We walked back to Angel and rode down to the Putney Bridge stop. (It seemed like it was a ways out of town, definitely more like commuter rail.) We followed bunch of people to the bridge and crossed the Thames, then walked down a few blocks to the Half Moon. Davina and the Vagabonds from Minneapolis just happened to be playing there that night.
We paid 10 pounds cover and got the last table on the floor, front and center. Matt went to get us beer, and later I went to order food at the bar. (I kind of like that system in the UK… you don’t have to wait for a server, and you pay up front.) Our dinner was awesome, and so was Davina’s set.
We decided to leave during intermission, so we could visit other places in London before the tube stopped running. We went to say hi to Davina, and got a hug from her for being there. We walked back to the station and rode to Green Park to find an old tiki bar called Mahiki. We knew it was only open for about another hour, but figured we could stop in. It was conveniently right there by the station, too, but when we got there they had velvet ropes, and the place was obviously fancy. They were charging 10 pounds cover, too, which seemed stupid for such a short visit. We decided to go elsewhere instead.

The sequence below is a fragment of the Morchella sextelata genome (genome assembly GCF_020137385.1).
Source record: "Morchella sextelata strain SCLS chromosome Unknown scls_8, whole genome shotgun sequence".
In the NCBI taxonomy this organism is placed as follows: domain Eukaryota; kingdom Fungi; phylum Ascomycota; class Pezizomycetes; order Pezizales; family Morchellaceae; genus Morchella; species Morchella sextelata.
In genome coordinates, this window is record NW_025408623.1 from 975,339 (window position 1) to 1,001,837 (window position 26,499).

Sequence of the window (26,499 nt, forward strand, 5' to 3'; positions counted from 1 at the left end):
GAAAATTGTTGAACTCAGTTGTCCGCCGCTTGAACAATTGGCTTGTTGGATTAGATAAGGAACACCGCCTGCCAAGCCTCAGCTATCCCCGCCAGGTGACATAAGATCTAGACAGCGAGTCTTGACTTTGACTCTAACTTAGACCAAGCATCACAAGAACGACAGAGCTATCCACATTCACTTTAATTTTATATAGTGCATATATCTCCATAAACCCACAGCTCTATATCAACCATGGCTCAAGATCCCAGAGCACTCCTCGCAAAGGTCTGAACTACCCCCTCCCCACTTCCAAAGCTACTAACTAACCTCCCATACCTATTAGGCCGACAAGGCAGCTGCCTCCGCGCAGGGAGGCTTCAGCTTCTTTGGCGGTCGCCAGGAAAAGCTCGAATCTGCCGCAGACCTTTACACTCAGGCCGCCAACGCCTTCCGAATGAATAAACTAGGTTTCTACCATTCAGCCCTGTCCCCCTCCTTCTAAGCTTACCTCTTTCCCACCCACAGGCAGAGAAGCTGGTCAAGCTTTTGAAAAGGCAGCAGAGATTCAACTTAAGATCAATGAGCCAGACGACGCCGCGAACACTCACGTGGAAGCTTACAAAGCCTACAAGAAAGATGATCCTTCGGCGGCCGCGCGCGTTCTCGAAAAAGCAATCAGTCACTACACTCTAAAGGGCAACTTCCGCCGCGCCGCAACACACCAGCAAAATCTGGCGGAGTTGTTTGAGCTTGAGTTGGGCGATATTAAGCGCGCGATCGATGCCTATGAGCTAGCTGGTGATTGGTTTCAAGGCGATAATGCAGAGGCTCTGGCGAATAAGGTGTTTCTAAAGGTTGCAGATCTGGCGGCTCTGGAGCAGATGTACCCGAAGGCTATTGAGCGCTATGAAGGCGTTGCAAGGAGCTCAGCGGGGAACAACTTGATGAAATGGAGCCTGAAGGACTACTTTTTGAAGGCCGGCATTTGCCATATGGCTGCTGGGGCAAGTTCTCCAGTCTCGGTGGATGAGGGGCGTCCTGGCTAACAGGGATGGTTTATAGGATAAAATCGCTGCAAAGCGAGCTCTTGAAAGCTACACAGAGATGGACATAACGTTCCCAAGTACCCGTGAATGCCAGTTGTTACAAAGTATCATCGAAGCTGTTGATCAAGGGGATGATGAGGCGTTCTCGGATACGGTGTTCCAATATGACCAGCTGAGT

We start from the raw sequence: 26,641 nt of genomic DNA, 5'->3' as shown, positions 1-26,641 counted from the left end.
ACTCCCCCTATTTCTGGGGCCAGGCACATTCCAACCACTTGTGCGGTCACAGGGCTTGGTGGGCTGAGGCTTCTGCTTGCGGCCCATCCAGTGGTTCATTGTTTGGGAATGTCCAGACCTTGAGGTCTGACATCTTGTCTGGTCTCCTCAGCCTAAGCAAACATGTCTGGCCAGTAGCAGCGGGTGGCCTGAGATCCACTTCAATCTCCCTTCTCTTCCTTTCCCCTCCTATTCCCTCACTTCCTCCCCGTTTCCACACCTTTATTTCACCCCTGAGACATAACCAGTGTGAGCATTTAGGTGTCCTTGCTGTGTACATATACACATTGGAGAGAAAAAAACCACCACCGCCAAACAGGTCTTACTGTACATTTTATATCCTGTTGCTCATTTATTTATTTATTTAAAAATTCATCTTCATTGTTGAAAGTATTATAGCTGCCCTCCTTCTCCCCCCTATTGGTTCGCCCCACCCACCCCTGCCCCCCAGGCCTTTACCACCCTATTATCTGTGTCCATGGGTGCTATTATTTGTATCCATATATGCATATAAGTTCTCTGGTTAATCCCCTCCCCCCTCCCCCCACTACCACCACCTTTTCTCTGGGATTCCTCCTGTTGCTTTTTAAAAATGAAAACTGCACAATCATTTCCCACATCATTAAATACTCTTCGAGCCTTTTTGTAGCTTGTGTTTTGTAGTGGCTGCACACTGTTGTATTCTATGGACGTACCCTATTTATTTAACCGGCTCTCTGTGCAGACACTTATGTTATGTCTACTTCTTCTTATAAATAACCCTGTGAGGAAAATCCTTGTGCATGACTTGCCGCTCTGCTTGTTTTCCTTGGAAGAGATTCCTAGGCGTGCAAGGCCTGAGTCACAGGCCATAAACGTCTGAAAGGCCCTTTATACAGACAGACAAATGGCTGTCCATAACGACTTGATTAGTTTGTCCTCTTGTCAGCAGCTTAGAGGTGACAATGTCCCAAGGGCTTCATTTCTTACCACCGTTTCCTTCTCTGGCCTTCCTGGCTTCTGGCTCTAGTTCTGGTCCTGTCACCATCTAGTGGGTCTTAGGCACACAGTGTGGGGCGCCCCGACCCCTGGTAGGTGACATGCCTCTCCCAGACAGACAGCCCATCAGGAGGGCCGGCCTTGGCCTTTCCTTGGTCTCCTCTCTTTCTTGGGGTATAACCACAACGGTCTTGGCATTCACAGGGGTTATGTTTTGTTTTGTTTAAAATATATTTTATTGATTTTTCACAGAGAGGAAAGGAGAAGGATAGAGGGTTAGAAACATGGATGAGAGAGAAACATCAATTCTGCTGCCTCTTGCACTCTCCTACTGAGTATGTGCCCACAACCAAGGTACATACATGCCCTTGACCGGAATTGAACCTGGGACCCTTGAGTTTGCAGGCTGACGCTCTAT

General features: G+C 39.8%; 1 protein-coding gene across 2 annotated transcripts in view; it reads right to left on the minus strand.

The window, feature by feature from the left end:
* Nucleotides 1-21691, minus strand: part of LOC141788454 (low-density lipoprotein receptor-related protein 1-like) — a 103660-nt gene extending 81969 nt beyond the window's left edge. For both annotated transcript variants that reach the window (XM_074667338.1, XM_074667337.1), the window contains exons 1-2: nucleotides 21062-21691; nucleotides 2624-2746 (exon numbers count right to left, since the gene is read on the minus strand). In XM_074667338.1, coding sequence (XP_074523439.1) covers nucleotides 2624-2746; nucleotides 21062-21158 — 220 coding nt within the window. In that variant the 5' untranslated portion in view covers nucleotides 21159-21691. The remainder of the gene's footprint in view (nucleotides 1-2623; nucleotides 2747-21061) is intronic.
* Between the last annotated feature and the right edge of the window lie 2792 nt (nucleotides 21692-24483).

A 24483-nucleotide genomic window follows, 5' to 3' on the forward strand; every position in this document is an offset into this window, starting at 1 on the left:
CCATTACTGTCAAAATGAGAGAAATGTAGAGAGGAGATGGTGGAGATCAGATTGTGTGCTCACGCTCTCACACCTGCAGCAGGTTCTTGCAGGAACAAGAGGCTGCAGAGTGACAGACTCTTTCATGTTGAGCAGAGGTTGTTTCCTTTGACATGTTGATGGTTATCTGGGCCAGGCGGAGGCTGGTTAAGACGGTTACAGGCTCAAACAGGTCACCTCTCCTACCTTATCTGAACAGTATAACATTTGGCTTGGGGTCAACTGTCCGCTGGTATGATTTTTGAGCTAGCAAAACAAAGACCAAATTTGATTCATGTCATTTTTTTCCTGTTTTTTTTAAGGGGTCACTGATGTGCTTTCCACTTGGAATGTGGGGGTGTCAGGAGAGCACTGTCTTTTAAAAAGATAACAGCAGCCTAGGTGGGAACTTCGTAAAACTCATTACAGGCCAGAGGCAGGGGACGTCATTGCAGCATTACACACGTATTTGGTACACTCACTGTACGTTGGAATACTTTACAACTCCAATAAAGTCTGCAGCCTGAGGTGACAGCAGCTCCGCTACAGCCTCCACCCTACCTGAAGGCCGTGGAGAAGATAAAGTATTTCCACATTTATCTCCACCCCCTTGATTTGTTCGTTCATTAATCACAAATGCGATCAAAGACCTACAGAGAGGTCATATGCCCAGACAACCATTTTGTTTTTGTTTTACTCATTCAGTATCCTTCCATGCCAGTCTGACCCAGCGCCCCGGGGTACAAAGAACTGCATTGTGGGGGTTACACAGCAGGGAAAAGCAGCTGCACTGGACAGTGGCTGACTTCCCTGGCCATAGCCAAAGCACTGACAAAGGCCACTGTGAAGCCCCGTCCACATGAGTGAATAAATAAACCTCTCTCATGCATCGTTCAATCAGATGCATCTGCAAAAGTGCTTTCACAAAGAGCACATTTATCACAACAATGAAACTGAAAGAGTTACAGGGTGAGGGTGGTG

It was late, so after some debate about how to get around after tube-closing, we decided on the pub we’d seen walking back from the Bar With No Name the night before. It looked like a friendly neighborhood place. So we rode to Angel, walked over there, and it was exactly what I wanted… a quiet pub with good beer and entertaining people-watching. I kind of wish we’d just headed there in the first place, because closing time was going to be happening soon.
I got Camden Ink – an awesome stout – and Matt got the pale ale. When the place closed, we walked over to a different Tesco near our hotel. We picked up three packs of Go Ahead, some scones to have for breakfast, and a selection of England’s finest canned cocktails. (Seriously, they were good! I liked the gin and grapefruit.) We headed to the self checkout and watched the drama unfolding at the entrance, where the store owners were yelling at the people trying to come in, since they were also trying to close. We walked back to the hotel and had G&Ts in bed while listening to Matt’s favorite punk show on BBC radio.